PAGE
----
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Minimally invasive colon cancer surgery is effective

St. Louis, May 12, 2004 -- Getting treated for a common type of cancer just became easier: An international team of surgeons including two at Washington University School of Medicine in St. Louis has determined that minimally invasive surgery is as safe and effective as standard open surgery for most patients with cancer confined to the colon.

In addition to the cosmetic benefits of having a smaller incision, patients who received the minimally invasive procedure, called laparoscopically assisted colectomy, also required one less day in the hospital, one less day on intravenous pain killers and one less day on oral pain killers.

The team cautions, though, that the procedure is only safe and effective if stringent surgical standards are followed.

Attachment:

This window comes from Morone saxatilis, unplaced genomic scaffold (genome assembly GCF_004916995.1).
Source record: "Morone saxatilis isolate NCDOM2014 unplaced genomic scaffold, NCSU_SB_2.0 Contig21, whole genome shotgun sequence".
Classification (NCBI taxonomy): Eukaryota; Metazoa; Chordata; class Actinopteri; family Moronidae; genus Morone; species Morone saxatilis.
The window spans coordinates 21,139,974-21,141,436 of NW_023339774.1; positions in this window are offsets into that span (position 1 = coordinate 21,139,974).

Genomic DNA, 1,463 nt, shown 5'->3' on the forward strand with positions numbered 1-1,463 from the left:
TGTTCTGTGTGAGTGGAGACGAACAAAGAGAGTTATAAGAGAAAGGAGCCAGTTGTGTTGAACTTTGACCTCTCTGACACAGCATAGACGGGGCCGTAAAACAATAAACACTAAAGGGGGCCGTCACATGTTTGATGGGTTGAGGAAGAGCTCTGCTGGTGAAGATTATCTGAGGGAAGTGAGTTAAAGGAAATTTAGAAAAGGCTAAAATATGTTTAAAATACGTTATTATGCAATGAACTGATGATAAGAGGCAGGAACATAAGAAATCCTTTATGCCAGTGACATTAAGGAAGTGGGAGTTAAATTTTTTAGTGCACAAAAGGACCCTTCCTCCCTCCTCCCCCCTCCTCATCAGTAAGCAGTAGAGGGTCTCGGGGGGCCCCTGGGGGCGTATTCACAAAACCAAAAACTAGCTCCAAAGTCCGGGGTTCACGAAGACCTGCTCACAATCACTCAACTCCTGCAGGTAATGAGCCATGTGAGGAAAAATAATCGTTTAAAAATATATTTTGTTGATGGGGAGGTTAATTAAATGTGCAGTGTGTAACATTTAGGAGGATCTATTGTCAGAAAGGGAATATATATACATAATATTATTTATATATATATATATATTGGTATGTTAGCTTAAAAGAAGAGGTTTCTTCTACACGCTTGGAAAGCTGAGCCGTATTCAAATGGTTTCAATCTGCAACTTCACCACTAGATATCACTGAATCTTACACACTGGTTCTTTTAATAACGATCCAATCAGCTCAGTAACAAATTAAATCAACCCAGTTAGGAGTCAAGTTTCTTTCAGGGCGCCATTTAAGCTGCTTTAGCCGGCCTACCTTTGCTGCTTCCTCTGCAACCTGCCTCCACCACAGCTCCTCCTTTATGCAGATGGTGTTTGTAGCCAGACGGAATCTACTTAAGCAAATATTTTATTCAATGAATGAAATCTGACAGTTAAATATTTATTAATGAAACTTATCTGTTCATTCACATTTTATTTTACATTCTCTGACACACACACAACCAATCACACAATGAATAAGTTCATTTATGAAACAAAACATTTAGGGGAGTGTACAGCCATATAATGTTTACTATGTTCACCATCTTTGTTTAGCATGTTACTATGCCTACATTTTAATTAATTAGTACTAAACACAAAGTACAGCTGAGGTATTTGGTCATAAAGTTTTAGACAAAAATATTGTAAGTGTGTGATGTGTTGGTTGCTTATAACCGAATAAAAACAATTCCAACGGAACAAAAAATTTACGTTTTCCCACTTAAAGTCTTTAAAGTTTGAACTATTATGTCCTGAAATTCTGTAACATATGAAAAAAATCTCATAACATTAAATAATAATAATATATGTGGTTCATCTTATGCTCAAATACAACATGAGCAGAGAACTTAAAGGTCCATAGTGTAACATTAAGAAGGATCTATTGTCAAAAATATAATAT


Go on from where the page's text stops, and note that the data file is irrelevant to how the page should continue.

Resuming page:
"When we started this study we were concerned that the procedure itself could help the cancer spread, so we wanted to make sure it wasn't going to result in a bad outcome for our patients," says James W. Fleshman Jr., M.D., professor of surgery at the School of Medicine. "We found that, in the hands of an experienced surgeon, laparoscopically assisted colectomy is indeed an acceptable alternative for treating colon cancer. Now we have the task of defining who is an 'experienced surgeon.'"

Fleshman was a key contributor to the study, which was led by the Mayo Clinic. The results will be presented May 12 at the annual meeting of the American Society of Colon and Rectal Surgeons in Dallas and will be published in the May 13 issue of the New England Journal of Medicine.

About 100,000 Americans are diagnosed with colon cancer each year, and more than 90 percent of them require surgery. Typically, surgeons open the abdomen with a six-to-eight-inch incision and then cut away the portion of the colon containing cancer. During laparoscopically assisted colectomy, the same procedure is performed through three one-half-inch incisions and one two-inch incision.

The minimally invasive vers
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Contact: Gila Z. Reckess
reckessg@wustl.edu
314-286-0109
Washington University School of Medicine
12-May-2004


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